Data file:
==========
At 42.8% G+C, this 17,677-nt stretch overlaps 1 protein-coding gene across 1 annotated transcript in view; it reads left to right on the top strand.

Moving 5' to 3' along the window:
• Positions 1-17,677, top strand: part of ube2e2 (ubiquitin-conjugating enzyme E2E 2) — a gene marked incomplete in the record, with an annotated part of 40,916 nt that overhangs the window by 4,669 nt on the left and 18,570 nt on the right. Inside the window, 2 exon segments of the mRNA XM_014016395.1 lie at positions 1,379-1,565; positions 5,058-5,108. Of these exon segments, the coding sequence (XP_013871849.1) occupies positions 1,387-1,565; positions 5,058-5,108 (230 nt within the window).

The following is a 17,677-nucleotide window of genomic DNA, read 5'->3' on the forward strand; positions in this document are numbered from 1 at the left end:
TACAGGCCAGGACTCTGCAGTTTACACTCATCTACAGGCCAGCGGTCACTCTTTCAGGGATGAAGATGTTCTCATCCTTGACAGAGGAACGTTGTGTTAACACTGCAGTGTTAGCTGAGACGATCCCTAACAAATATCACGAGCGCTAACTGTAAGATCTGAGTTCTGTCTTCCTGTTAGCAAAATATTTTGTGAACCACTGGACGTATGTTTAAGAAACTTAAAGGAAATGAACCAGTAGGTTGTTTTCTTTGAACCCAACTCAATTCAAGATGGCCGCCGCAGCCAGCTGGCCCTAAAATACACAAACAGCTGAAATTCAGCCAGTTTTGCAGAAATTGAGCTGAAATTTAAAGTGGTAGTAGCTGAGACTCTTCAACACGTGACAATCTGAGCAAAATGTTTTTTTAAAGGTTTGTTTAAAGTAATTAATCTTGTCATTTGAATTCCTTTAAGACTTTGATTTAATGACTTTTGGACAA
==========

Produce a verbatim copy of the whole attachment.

At 42.8% G+C, this 17,677-nt stretch overlaps 1 protein-coding gene across 1 annotated transcript in view; it reads left to right on the top strand.

Moving 5' to 3' along the window:
• Positions 1-17,677, top strand: part of ube2e2 (ubiquitin-conjugating enzyme E2E 2) — a gene marked incomplete in the record, with an annotated part of 40,916 nt that overhangs the window by 4,669 nt on the left and 18,570 nt on the right. Inside the window, 2 exon segments of the mRNA XM_014016395.1 lie at positions 1,379-1,565; positions 5,058-5,108. Of these exon segments, the coding sequence (XP_013871849.1) occupies positions 1,387-1,565; positions 5,058-5,108 (230 nt within the window).

The following is a 17,677-nucleotide window of genomic DNA, read 5'->3' on the forward strand; positions in this document are numbered from 1 at the left end:
TACAGGCCAGGACTCTGCAGTTTACACTCATCTACAGGCCAGCGGTCACTCTTTCAGGGATGAAGATGTTCTCATCCTTGACAGAGGAACGTTGTGTTAACACTGCAGTGTTAGCTGAGACGATCCCTAACAAATATCACGAGCGCTAACTGTAAGATCTGAGTTCTGTCTTCCTGTTAGCAAAATATTTTGTGAACCACTGGACGTATGTTTAAGAAACTTAAAGGAAATGAACCAGTAGGTTGTTTTCTTTGAACCCAACTCAATTCAAGATGGCCGCCGCAGCCAGCTGGCCCTAAAATACACAAACAGCTGAAATTCAGCCAGTTTTGCAGAAATTGAGCTGAAATTTAAAGTGGTAGTAGCTGAGACTCTTCAACACGTGACAATCTGAGCAAAATGTTTTTTTAAAGGTTTGTTTAAAGTAATTAATCTTGTCATTTGAATTCCTTTAAGACTTTGATTTAATGACTTTTGGACAA